4) Better (more effective) than a class would be for him to find a therapist to work with solo. If your therapist has competency, they might be willing to prepare and plan with you a few conjoint sessions. The major pitfall here is your father claiming therapist is against him, which sounds likely given your report of him displaying narcissistic characteristics.

Best wishes in establishing a relationship of mutual respect and appreciation with your father.
posted by dancing leaves at 2:41 PM on January 3, 2020 [9 favorites]


IMO, he needs to be the one to find a class.

This. When a person expresses a desire to change, having other people do the work for them isn't a good first step.

You want to change, you take the steps needed yourself. Putting it on other people indicates you aren't at all committed to change.*

*I only know this from a failed relationship where my horrible ex agreed to go to counseling as long as I found someone, screened them, and made the appointments. In short, he had no interest in making anything better.
posted by yes I said yes I will Yes at 2:53 PM on January 3, 2020 [21 favorites]


I'n familiar with Center for domestic peace I was impressed with the programming for a mostly court-ordered population and they took their jobs seriously. Domestic violence covers a variety of areas and definately covers the power dynamics and thought processes that people who abuse have. These courses are long.

It's easy to minimize verbal abuse, but it is still abuse and still inappropriate and if he wants to start somewhere, here is a place. The idea he's better than a physical abuser is a part of the problem. He's not. He's serve enough his children cannot interact with him for their emotional safety.

Change is always possible, but it takes time, effort and desire. That is not something anyone can give him but himself. Individual therapy is likely the best option, but there is a wide variety of things . A good group where interpersonal dynamics are reflected on would be useful.
posted by AlexiaSky at 3:16 PM on January 3, 2020 [8 favorites]


I like the idea of making him do the legwork on this. In the event that he doesn’t know where to start, if there is a domestic violence center/shelter near him, they may offer groups for men.
posted by eirias at 3:17 PM on January 3, 2020


Something like Nonviolent Communication might be a good starting point to offer.
posted by FallibleHuman at 3:20 PM on January 3, 2020 [2 favorites]


I think a class isn't enough and he needs to be in therapy, and yeah, he needs to find the therapist. Good luck. It's okay not to follow through with exactly what you asked for, okay? If he takes a class and doesn't change, I'm concerned he'll use it to manipulate you further.
posted by bluedaisy at 3:56 PM on January 3, 2020 [2 favorites]


Personally, I'm not sure that nonviolent communication is a place to start. Nonviolent communication is about expressing yourself and giving feedback in a way that people can absorb and respond to. If the main thing you want to express is bigoted viewpoints or unmerited criticism, nonviolent communication might just teach you to communicate it in a more manipulative or subtle way. It sounds like what the OP's father needs is to really examine where his viewpoints and behavior are coming from and commit to changing.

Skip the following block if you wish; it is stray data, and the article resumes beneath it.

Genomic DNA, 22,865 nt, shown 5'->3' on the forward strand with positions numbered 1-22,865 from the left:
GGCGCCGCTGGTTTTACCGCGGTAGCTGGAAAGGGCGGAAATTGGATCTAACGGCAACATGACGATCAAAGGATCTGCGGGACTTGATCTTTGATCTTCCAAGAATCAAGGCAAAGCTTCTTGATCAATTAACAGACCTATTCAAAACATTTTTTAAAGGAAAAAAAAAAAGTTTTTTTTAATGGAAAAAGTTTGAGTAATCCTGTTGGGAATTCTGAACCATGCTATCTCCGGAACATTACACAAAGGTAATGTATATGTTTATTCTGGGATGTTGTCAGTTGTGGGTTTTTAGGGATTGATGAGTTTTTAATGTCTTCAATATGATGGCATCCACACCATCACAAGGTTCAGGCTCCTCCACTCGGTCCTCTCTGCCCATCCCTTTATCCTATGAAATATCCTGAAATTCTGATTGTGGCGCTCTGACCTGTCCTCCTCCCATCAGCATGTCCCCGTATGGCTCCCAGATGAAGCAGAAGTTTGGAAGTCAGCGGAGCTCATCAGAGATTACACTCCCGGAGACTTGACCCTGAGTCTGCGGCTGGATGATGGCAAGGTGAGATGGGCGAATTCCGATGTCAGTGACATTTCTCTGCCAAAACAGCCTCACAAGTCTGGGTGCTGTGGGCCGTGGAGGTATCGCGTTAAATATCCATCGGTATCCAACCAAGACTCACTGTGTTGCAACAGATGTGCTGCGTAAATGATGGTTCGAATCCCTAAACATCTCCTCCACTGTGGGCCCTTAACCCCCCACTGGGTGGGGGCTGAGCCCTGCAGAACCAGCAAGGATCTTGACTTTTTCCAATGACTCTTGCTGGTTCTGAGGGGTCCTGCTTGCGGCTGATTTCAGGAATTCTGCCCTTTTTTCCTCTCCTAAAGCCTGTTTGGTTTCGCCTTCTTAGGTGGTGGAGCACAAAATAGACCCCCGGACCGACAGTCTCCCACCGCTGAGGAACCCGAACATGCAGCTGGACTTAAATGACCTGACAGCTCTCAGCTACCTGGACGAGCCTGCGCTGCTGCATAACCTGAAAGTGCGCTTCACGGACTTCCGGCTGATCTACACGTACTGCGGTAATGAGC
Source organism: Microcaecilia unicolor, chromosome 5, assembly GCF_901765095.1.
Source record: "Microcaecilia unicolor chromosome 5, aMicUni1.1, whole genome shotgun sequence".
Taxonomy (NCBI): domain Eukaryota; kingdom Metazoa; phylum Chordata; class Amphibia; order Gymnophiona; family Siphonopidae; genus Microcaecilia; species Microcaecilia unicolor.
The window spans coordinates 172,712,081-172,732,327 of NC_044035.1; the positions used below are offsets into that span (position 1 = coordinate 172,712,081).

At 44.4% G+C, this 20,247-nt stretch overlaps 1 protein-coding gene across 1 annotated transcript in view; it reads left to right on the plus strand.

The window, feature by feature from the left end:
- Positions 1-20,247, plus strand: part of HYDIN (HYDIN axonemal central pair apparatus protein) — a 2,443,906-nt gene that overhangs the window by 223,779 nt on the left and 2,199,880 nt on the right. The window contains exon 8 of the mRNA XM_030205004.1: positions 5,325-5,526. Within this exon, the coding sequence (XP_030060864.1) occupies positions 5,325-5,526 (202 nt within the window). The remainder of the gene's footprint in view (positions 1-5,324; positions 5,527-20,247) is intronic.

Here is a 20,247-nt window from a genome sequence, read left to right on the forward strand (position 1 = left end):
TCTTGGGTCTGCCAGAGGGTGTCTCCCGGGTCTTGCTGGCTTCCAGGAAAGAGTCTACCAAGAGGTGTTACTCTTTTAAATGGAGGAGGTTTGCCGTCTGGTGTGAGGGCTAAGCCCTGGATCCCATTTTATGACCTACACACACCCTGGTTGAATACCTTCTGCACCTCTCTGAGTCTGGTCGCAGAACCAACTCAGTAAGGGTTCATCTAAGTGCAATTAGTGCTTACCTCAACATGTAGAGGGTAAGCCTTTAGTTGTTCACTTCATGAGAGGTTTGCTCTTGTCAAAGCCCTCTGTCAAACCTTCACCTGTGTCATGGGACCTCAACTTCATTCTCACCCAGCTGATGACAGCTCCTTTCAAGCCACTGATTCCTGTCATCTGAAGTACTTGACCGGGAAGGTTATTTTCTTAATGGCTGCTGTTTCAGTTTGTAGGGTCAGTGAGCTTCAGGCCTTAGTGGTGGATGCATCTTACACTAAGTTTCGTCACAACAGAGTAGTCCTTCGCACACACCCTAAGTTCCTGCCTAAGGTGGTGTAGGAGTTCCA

posted by knownfossils at 4:00 PM on January 3, 2020 [14 favorites]


From your question, it sounds like you don't think he genuinely wants to change (?). In which case, I don't think he needs to be the one to find the class/do the legwork.

It seems like what you're saying is that you would like to have a resource to be provided to him, as he has requested, so that your relatives can feel like they have tried their best - because that's where their heads are at right now.

I'm sorry I don't have a class recommendation but it seems like some people are missing that point so I just wanted to try and clarify if that was indeed the case?
posted by reshet at 4:23 PM on January 3, 2020 [2 favorites]


From your question, it sounds like you don't think he genuinely wants to change (?).
I don't think my dad genuinely wants to change. He cares about his reputation and wants others to think highly of him. I think that's why he capitulated to pressure from our relatives and said he'd take the class.
It seems like what you're saying is that you would like to have a resource to be provided to him, as he has requested, so that your relatives can feel like they have tried their best - because that's where their heads are at right now.
Correct. My focus is on helping my relatives feel that they and I have tried our best. I value my relationship with my relatives. Currently they are projecting from their own attitudes (they themselves would gladly take a class for months to repair their relationship with their child).

My dad has long expressed that as the patriarch, he should not need to change. His wife and children should change to accommodate him. He gets furious if his patriarchal view of the world is challenged. I expect that if he attends a class and is asked to acknowledge equality with his family members and to accept responsibility for his abuse, he will explode in rage and stop going to the class (or fail the class). If that happens, my relatives can then move closer toward acceptance of the situation.

I'd rather not get into a stalemate over who should look for the class. It just drags out the current situation and allows my dad to say, "I would gladly take the class, but I can't find one."